Sense and Sensibility – Bildungsroman

While there is a lot going on in Sense and Sensibility, I find myself really drawn to the idea that this novel is about Marianne and her being forced out of her youth by life’s experiences.  Whether Sense and Sensibility can be classified as a Bildungsroman remains to be seen.

Maybe this theme really stands out to me because I spent so many years watching high school seniors transform throughout their final year in high school.  Marianne points out that her thoughts on love (that she would never find the perfect man) when she was sixteen and a half have all changed now that she is seventeen.  While her motivation for rethinking the “perfect man” scenario might be foolish, the idea that a young person’s world can change in six months is very real.  I am reminded of a poem by A.E. Houseman:

When I Was One and Twenty (from Bartleby.com)

WHEN I was one-and-twenty
I heard a wise man say,
‘Give crowns and pounds and guineas
But not your heart away;

Give pearls away and rubies
But keep your fancy free.’
But I was one-and-twenty,
No use to talk to me.

When I was one-and-twenty
I heard him say again,
‘The heart out of the bosom
Was never given in vain;
’Tis paid with sighs a plenty
And sold for endless rue.’
And I am two-and-twenty,
And oh, ’tis true, ’tis true.

Houseman’s poem highlights the idea that an individual’s maturity is not a product of time, but rather experience. The passage of six months or a year is minimal in terms of time, but events that take place in any time period can be monumental in terms of growth.   I am only about a third of the way through and have avoided all summaries and commentary, but my best guess is that by the time Marianne is eighteen, her idea of the “perfect man” and her ideas of love and devotion will have taken a drastic turn.  This raises the question of Elinor – is she destined to suffer the same maturing forces that her sister will face?  I don’t think so.  Marianne is different from Elinor because Marianne must touch the stove to know that it will burn her; whereas, Elinor is smart enough to watch someone else get burned and learn the lessons of life that way.  Does Elinor have some maturing ahead of her? Certainly, but the misery will be less for Elinor because of her practicality and ability to watch the mistakes of others.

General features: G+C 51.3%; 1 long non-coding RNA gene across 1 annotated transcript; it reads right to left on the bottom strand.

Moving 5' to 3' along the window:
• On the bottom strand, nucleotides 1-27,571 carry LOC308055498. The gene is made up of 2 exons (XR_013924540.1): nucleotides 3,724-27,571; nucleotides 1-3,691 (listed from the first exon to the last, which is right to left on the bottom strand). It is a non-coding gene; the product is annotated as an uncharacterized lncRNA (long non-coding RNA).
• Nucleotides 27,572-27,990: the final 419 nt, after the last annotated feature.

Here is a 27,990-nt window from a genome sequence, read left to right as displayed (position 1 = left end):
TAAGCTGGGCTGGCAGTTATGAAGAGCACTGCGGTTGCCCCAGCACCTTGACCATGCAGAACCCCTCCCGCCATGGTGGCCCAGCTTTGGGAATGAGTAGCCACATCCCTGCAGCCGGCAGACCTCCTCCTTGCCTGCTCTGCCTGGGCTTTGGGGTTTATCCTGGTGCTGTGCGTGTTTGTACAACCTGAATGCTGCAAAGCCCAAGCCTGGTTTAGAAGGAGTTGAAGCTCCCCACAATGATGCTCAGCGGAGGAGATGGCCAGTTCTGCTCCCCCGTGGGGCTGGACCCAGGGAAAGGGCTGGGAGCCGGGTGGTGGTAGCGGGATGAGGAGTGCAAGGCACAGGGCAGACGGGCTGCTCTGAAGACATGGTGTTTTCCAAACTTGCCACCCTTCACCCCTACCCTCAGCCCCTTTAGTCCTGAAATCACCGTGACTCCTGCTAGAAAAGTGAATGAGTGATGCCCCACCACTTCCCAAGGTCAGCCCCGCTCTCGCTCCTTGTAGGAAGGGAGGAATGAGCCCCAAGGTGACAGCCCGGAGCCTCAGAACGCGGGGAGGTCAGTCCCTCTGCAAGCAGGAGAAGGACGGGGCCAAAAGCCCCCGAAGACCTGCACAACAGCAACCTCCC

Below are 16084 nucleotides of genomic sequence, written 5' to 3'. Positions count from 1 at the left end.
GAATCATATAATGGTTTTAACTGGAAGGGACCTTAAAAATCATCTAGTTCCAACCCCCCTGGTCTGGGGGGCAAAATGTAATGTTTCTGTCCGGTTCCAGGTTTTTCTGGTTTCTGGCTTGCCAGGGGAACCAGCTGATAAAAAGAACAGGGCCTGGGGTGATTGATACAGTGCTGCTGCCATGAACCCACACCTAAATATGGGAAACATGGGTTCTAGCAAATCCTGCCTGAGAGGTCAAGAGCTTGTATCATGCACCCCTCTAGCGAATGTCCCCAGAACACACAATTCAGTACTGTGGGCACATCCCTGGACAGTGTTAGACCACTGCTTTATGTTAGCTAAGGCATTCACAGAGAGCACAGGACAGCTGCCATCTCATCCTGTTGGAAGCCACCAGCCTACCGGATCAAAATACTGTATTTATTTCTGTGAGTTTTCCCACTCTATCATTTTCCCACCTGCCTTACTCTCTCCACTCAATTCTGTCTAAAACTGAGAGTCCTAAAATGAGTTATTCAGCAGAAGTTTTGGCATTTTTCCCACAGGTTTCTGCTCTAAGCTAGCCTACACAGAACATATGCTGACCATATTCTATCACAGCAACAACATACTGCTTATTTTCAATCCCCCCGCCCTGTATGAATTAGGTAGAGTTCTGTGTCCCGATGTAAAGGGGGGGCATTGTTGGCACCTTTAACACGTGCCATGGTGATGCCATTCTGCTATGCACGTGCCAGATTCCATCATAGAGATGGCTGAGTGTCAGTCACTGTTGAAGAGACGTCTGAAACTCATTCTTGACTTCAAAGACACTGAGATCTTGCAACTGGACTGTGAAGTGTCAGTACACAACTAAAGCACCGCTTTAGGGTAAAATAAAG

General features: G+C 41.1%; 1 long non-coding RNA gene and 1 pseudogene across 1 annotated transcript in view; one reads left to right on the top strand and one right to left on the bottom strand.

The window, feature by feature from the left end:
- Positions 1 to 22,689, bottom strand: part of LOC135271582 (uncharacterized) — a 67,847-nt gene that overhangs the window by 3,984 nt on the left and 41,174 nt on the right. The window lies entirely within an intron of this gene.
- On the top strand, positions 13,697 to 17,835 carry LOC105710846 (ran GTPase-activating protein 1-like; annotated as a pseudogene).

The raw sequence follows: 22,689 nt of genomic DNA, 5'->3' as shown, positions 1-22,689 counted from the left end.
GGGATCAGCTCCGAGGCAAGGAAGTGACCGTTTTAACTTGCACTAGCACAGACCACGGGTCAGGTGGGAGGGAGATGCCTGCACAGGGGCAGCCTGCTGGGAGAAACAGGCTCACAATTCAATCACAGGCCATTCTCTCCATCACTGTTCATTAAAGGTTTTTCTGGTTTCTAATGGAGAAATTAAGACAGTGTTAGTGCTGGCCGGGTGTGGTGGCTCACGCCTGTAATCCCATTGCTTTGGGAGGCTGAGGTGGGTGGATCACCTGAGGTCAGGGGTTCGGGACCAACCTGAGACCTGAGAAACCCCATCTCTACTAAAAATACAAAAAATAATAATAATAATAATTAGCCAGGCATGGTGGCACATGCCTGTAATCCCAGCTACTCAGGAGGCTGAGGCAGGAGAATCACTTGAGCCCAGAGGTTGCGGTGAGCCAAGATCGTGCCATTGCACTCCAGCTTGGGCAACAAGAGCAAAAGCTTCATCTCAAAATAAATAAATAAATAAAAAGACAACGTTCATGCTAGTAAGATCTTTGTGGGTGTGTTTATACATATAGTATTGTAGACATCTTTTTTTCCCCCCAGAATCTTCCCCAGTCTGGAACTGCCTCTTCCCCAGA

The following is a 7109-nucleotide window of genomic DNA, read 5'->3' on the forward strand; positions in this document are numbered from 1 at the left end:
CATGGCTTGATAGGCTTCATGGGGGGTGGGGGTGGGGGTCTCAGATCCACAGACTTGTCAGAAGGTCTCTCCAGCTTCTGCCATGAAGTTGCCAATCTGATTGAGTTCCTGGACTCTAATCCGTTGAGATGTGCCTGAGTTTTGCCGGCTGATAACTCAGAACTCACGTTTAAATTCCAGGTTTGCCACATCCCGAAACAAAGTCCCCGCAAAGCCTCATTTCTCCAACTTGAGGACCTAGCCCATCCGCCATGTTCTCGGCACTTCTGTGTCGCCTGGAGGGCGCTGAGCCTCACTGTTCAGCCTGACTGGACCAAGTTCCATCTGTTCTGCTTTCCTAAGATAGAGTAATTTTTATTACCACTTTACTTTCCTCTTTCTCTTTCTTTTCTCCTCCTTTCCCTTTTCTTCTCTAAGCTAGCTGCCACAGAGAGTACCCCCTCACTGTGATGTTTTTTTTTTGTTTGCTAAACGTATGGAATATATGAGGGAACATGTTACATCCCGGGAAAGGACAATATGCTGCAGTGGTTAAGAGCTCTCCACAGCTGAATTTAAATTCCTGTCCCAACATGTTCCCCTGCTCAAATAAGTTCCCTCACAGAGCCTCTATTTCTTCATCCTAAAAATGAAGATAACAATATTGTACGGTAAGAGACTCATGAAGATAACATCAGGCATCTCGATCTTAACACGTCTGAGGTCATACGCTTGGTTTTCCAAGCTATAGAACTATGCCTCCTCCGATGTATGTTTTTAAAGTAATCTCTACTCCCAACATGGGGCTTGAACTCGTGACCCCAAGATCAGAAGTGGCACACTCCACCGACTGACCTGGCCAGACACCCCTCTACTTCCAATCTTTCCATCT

As always, this learning process is not easy.  My grandmother used to call it “personal growth” and it comes with its own special growing pains.  People learn best by their mistakes, and Emma is almost the poster child for this idea.  She grew by her mistakes, and by the end of the novel, became a character that even her harshest critics find much improved.  While Marianne doesn’t have quite the same type of “personal growth” ahead of her as Emma did, she still has much to learn about the way the world works, and I see disappointment in her future as her greatest teacher.

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2 Comments

Filed under Sense and Sensibility

2 responses to “Sense and Sensibility – Bildungsroman

  1. Love this post! Great insight. I completely agree Marianne has a hard lesson ahead, but sill it is a Jane Austen novel and I feel confident Marianne will see the light, transform, and have a happy ending only because Elinor would not be happy in the end if her sister was suffering.
    I love the analogy of Marianne having to touch the stove where Elinor is more cautious. This explains their characters perfectly.

    I think Elinor has already gone through a maturing phase by being put out of her own house. There is one scene where she meets her brother and he talks about how poor he is and the text says “Elinor just smiled.” Elinor grins and bears all for the better of her family. She is character that you want to have that perfectly happy ending in love. Although it seems hopeless for her in her eyes, I think a happy ending for the Dashwood sisters will happen.

  2. I love the idea that maturity comes with experiences and not age. While I think age can be a factor, what one goes through ultimately shapes their behavior, actions, and personality. Great post and great poem!

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